Are police still required to say something when they arrest you? If so, what are they supposed to say?
Yes. Police are required to provide what is called your Miranda rights. This is from the Supreme Court case of Miranda v. Arizona. It requires that you are told you have the right NOT to speak, and to understand that if you do, it can be used against you in a court proceeding. You have a right to legal representation by an attorney before speaking to the police and to have an attorney present during any questioning regarding this arrest now or in the future. Furthermore, it provides that you are notified that if you cannot afford an attorney, one will be provided for you.
It is critical that everyone arrested be read his or her Miranda rights. If you feel you were detained or arrested without being read these rights, you should speak with an attorney to understand the legal ramifications that may apply to your case.
Can I be handcuffed by police if I am not placed under arrest?
In most circumstances where handcuffs are used, the police will place the person under arrest.. However, there are some occasions, where legislation allows for force to be used if necessary, where a subject is not under arrest. In the majority of cases that handcuffs are applied, the subject will be arrested and detained.
These are VERY fact specific cases. If you feel you have been arrested, or detained, you should seek legal counsel to fully understand your rights.
Does a traffic ticket count as an arrest?
A traffic ticket is not an arrest. An arrest occurs when an officer takes you into custody and you are booked into jail. However, when you receive a traffic ticket, you are given an option to pay or to appear in court. Most often your driver’s license is displayed to the officer in lieu of bail or being taken to jail. One purpose of a traffic ticket is to allow an officer to initiate a criminal charge without having to take you to jail, although the officer, in his discretion, can arrest you. It’s important that during a traffic stop you abide by the officer’s instructions. Provide your driver’s license, proof of insurance and be courteous. This keeps everyone safe and there is less of a chance of any issues. If you are handcuffed, booked into jail, photographed and/or detained for a prolonged period of time by law enforcement during a traffic stop you should consult with a lawyer right away.
Before paying the ticket, it is recommended that you consult with an attorney. Although you haven’t been arrested, citations for traffic stops can have a major effect on your driving record. We have seen outstanding tickets affect a person’s license for years after the offense. While we were able to clean these up, it’s much better to allow us to do this from the start. It save you time and money.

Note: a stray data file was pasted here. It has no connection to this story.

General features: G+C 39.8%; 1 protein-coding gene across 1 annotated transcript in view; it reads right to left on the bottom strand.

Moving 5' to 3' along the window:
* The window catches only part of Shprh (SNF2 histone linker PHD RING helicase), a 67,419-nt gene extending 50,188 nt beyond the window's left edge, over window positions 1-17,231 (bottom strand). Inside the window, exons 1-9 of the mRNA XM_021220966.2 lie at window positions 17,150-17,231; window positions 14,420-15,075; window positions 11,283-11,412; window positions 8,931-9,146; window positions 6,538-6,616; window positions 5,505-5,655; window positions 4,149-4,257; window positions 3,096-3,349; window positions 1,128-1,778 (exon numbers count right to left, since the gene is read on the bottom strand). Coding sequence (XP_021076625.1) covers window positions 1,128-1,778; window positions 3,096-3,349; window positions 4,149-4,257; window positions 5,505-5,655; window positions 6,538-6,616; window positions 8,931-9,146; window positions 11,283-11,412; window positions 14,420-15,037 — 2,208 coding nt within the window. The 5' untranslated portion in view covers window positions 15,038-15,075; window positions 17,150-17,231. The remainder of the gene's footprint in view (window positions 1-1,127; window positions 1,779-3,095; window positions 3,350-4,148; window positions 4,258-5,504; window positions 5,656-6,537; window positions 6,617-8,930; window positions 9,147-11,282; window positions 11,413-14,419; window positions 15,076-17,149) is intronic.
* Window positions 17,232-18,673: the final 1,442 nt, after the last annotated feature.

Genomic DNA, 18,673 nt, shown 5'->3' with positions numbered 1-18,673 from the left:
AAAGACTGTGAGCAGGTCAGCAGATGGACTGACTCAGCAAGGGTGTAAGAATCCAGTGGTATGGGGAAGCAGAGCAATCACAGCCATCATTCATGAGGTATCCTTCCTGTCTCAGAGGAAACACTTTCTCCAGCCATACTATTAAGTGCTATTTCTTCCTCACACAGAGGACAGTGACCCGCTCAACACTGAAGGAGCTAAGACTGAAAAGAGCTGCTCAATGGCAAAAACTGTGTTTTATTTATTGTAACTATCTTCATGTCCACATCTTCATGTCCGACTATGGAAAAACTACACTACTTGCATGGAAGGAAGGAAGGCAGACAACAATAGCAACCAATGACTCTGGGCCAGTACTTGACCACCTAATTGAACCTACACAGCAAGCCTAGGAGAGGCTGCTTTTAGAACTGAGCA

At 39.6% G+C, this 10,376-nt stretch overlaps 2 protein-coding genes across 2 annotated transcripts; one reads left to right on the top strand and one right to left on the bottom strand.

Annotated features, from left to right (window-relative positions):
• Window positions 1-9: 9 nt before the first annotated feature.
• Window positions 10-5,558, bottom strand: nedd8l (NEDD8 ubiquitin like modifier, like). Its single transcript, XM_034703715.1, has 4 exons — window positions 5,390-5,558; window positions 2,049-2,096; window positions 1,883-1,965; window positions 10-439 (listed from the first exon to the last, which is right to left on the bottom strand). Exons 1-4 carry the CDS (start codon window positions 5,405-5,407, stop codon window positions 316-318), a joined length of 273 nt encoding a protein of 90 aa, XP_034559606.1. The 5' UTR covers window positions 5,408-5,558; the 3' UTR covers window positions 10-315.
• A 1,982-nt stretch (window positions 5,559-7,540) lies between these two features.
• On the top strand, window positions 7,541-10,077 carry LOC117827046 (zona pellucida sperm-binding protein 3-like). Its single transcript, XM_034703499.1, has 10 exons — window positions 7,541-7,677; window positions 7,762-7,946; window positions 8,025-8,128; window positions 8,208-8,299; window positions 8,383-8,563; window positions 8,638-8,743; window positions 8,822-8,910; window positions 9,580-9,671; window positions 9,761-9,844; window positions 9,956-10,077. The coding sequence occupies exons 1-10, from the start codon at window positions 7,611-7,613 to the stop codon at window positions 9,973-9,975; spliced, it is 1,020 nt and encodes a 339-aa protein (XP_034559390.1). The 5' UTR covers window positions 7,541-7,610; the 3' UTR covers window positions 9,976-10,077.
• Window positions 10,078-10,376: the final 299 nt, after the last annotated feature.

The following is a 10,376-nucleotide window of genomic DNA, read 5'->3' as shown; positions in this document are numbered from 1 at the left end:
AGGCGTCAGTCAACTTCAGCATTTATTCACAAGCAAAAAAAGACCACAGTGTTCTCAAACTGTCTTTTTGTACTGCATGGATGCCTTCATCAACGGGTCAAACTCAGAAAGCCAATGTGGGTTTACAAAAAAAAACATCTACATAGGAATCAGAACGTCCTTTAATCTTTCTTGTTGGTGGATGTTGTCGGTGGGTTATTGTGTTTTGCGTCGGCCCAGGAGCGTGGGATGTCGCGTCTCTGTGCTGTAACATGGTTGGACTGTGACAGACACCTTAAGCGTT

What happens if you do not pay your ticket in Georgia?
If you forget to pay a traffic ticket in Georgia, or do not show up to contest the ticket on your appointed court date, a “Failure to Appear” bench warrant will be issued for your arrest and eventually, if you do not take care of the ticket fine payment or contact the court, this will report to the Georgia Department of Driver Services. If you feel you are in this situation, your best course of action is to contact an attorney for the best solution prior to your court hearing.
Attorneys are often able to help clear up old outstanding citations and failure to appear bench warrants. Old outstanding traffic tickets from 10 to 30 years ago may keep you from getting a job promotion or getting a professional business license or driver’s license. Yes, we have cleared up outstanding traffic tickets that were 30 years old but showed up in the government’s computer system during a background investigation and created issues jeopardizing a job promotion!
Do I need to appear in court?
In many instances, your attorney can appear on your behalf for certain issues. Due to COVID-19, the courts are allowing more of this even as courts continue business. There are other times when this may be allowed as well. Each case is unique. Make your attorney aware of your situation so he can help provide the best representation on your behalf.
Attorneys are often able to appear in court on behalf of out of State clients. There are procedures and mechanisms that allow Attorneys to handle certain matters for out of State clients so that they can avoid the time and expense of traveling back to Georgia for court.
Is a traffic violation a misdemeanor in Georgia?
Most traffic violations are misdemeanors, but not all. Misdemeanors are less serious crimes than felonies. In Georgia, traffic misdemeanors may be handled by the county probate court, state court, magistrate court, juvenile court, or a municipal court.
In Beneke v. Parker, 684 SE2d 243, 285 Ga. 733 (2009), the GeorgiaThe Georgia Supreme Court found that “a violation of one of the Uniform Rules of the Road, such as the rule that a driver must not follow another vehicle too closely, is a misdemeanor, O.C.G.A. §40-6-1(a), and a misdemeanor is “‘any crime other than a felony.’” (Emphasis supplied) O.C.G.A. §16-1-3(9).
Because each area (jurisdiction) handles its own cases, it is important to seek out a lawyer to look over your case and advise you on your best course of action.